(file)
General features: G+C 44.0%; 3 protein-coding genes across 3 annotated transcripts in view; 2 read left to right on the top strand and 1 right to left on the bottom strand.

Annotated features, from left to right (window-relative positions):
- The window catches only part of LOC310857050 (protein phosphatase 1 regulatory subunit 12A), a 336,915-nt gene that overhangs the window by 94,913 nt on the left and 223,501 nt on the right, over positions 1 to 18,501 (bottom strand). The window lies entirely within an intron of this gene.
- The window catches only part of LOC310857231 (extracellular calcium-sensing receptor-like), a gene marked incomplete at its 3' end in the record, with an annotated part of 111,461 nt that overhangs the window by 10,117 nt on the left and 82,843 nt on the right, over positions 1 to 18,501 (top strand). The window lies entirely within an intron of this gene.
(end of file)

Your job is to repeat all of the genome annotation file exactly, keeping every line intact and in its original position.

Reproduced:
General features: G+C 44.0%; 3 protein-coding genes across 3 annotated transcripts in view; 2 read left to right on the top strand and 1 right to left on the bottom strand.

Annotated features, from left to right (window-relative positions):
- The window catches only part of LOC310857050 (protein phosphatase 1 regulatory subunit 12A), a 336,915-nt gene that overhangs the window by 94,913 nt on the left and 223,501 nt on the right, over positions 1 to 18,501 (bottom strand). The window lies entirely within an intron of this gene.
- The window catches only part of LOC310857231 (extracellular calcium-sensing receptor-like), a gene marked incomplete at its 3' end in the record, with an annotated part of 111,461 nt that overhangs the window by 10,117 nt on the left and 82,843 nt on the right, over positions 1 to 18,501 (top strand). The window lies entirely within an intron of this gene.